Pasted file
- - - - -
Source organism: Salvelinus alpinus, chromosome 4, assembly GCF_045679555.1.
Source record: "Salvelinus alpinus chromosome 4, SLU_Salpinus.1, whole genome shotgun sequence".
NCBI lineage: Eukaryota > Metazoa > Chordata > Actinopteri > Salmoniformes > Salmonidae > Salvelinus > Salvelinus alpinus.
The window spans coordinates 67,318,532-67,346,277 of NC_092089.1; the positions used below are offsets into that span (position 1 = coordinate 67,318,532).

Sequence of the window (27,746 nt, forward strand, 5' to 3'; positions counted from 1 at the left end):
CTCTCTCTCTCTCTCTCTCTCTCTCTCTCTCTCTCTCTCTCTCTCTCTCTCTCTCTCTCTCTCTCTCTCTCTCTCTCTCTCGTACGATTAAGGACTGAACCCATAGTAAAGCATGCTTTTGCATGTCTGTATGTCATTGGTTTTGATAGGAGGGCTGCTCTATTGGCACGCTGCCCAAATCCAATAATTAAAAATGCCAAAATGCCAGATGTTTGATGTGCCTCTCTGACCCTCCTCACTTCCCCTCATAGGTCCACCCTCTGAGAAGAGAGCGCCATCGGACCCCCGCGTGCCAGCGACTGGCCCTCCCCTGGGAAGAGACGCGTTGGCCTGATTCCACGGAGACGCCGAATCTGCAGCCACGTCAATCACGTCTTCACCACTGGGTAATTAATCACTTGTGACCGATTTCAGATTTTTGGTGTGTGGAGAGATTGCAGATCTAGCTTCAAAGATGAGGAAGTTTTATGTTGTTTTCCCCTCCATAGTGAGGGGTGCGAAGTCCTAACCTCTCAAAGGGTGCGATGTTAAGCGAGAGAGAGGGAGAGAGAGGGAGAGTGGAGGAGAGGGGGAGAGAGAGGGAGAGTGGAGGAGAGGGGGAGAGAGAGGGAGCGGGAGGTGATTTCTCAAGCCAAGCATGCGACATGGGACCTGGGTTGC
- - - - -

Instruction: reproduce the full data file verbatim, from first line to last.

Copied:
Source organism: Salvelinus alpinus, chromosome 4, assembly GCF_045679555.1.
Source record: "Salvelinus alpinus chromosome 4, SLU_Salpinus.1, whole genome shotgun sequence".
NCBI lineage: Eukaryota > Metazoa > Chordata > Actinopteri > Salmoniformes > Salmonidae > Salvelinus > Salvelinus alpinus.
The window spans coordinates 67,318,532-67,346,277 of NC_092089.1; the positions used below are offsets into that span (position 1 = coordinate 67,318,532).

Sequence of the window (27,746 nt, forward strand, 5' to 3'; positions counted from 1 at the left end):
CTCTCTCTCTCTCTCTCTCTCTCTCTCTCTCTCTCTCTCTCTCTCTCTCTCTCTCTCTCTCTCTCTCTCTCTCTCTCTCTCGTACGATTAAGGACTGAACCCATAGTAAAGCATGCTTTTGCATGTCTGTATGTCATTGGTTTTGATAGGAGGGCTGCTCTATTGGCACGCTGCCCAAATCCAATAATTAAAAATGCCAAAATGCCAGATGTTTGATGTGCCTCTCTGACCCTCCTCACTTCCCCTCATAGGTCCACCCTCTGAGAAGAGAGCGCCATCGGACCCCCGCGTGCCAGCGACTGGCCCTCCCCTGGGAAGAGACGCGTTGGCCTGATTCCACGGAGACGCCGAATCTGCAGCCACGTCAATCACGTCTTCACCACTGGGTAATTAATCACTTGTGACCGATTTCAGATTTTTGGTGTGTGGAGAGATTGCAGATCTAGCTTCAAAGATGAGGAAGTTTTATGTTGTTTTCCCCTCCATAGTGAGGGGTGCGAAGTCCTAACCTCTCAAAGGGTGCGATGTTAAGCGAGAGAGAGGGAGAGAGAGGGAGAGTGGAGGAGAGGGGGAGAGAGAGGGAGAGTGGAGGAGAGGGGGAGAGAGAGGGAGCGGGAGGTGATTTCTCAAGCCAAGCATGCGACATGGGACCTGGGTTGC